Monday, August 10, 2015
When there are no words – the rise of the emoji
As a writer, words are very important to me. I’m much better at articulating myself when I’m given the opportunity to write my thoughts down than I am when I’m put on the spot. Writing allows me time to think and express myself properly. But in a day and age where words are constantly being limited to 140 characters and thirty-second slots, are we being forced to become more succinct and visual in how we communicate with each other, or are we being encouraged to express ourselves in lazy ways?
Now, I know I’ve just said I love words, but there’s something else I love too… I bloody love an emoji (the smiley poo is my personal favourite). Emoji – translated as ‘picture letter’ in Japanese – help express emotions without the need for words. Andy Murray gave us a great example when he recently took to Twitter and used only emojis to sum up his wedding day from start to finish.
The sentiment behind the tweet seems oddly more sincere expressed in this way than it might have done through words – and besides, what words can successfully sum up ‘the happiest day of your life’ anyway?
So, why have emojis proved so popular, not just with ‘the youth’ as might be expected, but with people of all ages, backgrounds and social standings? It’s pretty simple – emojis have enhanced our ability to convey emotions through our digital communications – something that has in the past been impossible. Digital technologically lacks the function to allow us to punctuate and accentuate our speech patterns with iteration, tone and gestures. How many times have we each found ourselves in needless text disagreements because there was no way of interpreting tone, and therefore meaning? What is meant as a joke can seem like an insult, or what was intended to offend can be taken as an attempt to comfort! By using emojis in our communications, we are able go some way to convey how we are intending what we say to mean. The use of a smiley face after the question;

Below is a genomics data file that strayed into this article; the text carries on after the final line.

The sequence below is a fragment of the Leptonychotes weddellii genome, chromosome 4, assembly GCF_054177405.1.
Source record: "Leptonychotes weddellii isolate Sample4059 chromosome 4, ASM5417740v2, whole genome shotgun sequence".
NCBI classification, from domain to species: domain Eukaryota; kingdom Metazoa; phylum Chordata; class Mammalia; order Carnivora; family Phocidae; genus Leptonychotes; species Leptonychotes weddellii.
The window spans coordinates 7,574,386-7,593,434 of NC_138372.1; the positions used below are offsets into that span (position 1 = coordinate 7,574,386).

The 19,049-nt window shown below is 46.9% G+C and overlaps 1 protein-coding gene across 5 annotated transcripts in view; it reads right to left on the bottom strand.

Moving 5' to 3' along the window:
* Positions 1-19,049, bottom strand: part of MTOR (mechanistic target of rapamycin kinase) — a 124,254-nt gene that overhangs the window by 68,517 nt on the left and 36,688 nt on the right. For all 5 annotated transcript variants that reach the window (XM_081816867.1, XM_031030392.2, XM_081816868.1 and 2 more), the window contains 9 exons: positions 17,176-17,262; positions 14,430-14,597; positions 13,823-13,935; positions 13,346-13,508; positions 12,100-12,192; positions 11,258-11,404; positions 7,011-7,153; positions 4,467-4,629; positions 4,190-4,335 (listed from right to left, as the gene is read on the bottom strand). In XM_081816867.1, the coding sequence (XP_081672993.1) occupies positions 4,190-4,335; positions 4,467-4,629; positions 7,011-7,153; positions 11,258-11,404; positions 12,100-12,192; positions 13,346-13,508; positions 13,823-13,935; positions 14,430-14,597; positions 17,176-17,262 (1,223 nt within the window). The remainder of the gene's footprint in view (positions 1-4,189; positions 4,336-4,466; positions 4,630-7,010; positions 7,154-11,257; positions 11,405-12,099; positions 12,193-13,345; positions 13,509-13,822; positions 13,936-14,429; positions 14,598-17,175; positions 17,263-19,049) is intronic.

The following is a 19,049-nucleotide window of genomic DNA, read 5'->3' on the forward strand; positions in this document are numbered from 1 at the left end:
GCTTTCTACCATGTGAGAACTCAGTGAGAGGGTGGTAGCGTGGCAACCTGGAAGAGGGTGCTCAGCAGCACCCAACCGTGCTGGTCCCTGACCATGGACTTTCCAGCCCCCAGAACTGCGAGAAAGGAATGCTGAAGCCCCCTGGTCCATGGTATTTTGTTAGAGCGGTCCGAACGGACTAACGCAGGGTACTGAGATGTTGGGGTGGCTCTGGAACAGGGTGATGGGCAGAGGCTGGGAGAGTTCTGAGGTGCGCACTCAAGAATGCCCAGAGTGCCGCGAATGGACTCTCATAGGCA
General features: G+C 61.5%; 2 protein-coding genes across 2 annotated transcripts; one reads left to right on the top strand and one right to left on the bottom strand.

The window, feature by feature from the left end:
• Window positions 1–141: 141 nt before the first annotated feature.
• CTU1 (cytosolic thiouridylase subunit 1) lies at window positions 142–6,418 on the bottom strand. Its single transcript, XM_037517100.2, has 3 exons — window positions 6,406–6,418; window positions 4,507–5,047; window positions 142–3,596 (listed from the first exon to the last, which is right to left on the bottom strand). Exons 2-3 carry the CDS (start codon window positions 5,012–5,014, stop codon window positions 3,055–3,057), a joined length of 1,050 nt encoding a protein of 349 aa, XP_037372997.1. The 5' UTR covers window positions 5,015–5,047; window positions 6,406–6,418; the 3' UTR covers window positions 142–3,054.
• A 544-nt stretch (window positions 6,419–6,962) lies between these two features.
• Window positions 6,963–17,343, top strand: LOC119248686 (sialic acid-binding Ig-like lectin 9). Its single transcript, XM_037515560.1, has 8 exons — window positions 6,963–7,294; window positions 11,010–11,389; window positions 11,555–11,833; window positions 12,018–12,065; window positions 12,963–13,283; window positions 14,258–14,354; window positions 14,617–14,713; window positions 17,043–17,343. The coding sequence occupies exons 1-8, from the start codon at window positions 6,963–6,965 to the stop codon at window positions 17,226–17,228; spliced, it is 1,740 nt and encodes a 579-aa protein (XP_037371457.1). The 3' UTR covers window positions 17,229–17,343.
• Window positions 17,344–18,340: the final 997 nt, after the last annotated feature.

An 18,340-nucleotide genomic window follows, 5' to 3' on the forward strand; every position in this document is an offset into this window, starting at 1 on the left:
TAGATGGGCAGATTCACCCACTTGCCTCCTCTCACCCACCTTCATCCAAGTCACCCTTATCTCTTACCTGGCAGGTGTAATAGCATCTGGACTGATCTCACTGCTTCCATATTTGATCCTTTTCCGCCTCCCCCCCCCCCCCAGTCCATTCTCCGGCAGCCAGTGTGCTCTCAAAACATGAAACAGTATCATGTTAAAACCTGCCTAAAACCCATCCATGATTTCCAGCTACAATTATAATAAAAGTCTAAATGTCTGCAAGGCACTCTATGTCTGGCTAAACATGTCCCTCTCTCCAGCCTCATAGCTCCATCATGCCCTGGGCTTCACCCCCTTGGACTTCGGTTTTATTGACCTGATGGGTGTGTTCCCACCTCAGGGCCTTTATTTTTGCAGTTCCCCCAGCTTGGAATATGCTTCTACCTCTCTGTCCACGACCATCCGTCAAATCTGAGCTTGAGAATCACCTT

‘How are you doing today?’
....most certainly means something different to when a sad face is used to accompany it;
‘How are you doing today?’
These visual ‘picture letters’ enable us to better convey and interpret the intended sentiment of a message. Therefore, it could be argued that emojis are in fact enhancing our understanding of language, rather than harming it, as many academic naysayers have suggested.
Emojis also act as a very useful shortcut! What is the alternative? To speak in the third person, perhaps, like you’re living in a novel:
‘How are you feeling today?’ I tentatively ask my friend, not really knowing if it’s the right thing to do, placing my hand gently on a shoulder, ‘Are you feeling any more positive after your break up last week?’
Erm, the men in white coats are on their way!
Perhaps that’s why you’ll find Tom aged 6, Phil aged 25, Mary aged 51 and Jennifer aged 78; from Sheffield to Hawaii #lovingemojis.
They’re not quite a universal language yet, but means the same thing in every tongue, and with emojis soon to be a fixture on all keyboards, it won’t be long until they’re being used in the boardroom as well as the living room. That’s why I say long live emojis!
Until next time, folks – have fun!